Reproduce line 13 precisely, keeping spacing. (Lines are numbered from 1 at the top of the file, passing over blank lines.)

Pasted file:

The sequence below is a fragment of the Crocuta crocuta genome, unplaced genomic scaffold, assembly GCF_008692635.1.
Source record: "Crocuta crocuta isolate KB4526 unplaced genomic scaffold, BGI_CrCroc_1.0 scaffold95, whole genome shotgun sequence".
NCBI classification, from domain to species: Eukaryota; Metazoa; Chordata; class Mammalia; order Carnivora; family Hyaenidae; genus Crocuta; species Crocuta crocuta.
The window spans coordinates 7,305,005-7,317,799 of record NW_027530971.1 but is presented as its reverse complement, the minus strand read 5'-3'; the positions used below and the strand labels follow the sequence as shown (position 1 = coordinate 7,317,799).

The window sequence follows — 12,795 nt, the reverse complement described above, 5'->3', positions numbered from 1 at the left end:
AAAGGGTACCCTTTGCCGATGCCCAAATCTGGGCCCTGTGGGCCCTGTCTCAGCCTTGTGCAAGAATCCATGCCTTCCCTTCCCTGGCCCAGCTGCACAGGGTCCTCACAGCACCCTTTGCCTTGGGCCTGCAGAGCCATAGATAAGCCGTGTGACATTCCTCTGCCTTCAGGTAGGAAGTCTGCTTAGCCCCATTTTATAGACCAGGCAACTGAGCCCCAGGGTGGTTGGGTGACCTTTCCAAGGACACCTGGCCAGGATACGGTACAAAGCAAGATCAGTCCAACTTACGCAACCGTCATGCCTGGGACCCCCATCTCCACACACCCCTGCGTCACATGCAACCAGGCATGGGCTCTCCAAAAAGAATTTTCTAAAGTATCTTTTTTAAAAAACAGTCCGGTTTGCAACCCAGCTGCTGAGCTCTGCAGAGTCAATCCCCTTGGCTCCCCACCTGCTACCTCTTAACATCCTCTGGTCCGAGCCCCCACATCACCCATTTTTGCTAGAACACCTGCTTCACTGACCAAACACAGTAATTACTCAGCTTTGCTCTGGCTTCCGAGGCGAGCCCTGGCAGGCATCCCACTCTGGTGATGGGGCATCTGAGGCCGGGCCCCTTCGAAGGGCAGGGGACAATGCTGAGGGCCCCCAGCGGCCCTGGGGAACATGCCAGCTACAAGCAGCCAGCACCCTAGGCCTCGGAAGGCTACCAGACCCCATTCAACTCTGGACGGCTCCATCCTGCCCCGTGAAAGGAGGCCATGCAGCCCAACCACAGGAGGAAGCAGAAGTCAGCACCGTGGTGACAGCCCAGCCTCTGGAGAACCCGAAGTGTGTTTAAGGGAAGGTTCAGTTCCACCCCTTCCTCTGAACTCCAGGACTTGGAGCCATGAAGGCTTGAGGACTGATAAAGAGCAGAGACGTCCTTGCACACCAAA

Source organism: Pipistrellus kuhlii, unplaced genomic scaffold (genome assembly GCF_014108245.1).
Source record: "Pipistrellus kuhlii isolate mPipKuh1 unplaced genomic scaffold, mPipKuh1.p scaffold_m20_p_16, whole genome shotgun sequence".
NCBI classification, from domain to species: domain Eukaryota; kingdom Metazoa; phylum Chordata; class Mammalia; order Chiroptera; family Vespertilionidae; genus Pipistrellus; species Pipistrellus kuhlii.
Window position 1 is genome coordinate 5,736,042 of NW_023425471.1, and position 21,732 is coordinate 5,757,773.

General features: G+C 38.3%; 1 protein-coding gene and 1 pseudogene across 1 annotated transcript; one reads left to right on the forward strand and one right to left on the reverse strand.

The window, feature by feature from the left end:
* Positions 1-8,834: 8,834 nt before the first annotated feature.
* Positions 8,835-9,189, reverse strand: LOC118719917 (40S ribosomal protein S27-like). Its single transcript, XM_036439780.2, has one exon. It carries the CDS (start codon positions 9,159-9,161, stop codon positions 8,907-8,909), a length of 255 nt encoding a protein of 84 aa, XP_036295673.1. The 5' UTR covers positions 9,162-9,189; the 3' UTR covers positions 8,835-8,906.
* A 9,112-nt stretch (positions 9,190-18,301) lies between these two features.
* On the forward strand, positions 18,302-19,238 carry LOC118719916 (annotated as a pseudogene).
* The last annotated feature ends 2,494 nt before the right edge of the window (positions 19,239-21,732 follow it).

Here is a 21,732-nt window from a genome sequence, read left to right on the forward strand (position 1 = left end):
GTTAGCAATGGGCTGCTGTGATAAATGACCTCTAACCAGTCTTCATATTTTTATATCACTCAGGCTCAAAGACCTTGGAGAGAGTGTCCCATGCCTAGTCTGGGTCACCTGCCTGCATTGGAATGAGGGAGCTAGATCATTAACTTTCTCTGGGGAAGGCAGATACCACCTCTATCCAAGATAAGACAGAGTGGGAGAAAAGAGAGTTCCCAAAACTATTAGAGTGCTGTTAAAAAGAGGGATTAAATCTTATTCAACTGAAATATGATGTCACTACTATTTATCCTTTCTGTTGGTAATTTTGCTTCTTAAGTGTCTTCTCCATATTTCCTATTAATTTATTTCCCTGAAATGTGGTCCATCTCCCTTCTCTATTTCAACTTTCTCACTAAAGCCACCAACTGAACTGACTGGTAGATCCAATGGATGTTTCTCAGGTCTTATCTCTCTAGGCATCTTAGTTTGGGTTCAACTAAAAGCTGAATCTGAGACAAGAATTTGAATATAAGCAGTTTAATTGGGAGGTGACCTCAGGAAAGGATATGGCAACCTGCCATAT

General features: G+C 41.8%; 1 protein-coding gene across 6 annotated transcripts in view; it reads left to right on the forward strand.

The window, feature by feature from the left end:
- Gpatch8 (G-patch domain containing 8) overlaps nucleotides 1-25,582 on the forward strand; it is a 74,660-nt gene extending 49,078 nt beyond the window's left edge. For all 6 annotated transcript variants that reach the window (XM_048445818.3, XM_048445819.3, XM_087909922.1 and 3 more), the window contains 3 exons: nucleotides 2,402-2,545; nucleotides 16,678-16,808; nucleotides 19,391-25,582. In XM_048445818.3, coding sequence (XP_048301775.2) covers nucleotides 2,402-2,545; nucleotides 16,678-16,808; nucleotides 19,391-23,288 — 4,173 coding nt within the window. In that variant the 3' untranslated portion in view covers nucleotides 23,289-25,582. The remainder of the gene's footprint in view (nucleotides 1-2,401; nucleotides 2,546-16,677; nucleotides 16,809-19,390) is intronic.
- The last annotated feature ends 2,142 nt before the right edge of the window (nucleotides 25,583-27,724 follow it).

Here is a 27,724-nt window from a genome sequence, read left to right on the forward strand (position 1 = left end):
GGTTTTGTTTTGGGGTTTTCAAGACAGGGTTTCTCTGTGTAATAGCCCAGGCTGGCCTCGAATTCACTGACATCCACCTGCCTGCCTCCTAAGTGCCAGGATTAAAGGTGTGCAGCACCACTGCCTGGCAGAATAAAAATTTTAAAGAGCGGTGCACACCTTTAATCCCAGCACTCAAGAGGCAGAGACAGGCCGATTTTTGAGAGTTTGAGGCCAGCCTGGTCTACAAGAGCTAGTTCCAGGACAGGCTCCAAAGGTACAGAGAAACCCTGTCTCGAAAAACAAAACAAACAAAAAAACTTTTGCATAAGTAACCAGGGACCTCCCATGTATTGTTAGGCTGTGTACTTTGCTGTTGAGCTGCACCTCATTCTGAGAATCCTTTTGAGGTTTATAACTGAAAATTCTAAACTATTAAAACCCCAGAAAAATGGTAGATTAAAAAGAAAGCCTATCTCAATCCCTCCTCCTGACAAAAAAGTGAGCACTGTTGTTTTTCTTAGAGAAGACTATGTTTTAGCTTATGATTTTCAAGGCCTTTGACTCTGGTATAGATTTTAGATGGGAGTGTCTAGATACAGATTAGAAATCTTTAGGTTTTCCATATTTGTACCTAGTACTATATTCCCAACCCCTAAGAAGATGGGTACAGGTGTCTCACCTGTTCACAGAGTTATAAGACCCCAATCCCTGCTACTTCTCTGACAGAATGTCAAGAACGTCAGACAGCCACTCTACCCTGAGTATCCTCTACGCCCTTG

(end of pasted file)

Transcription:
* Positions 1-8,834: 8,834 nt before the first annotated feature.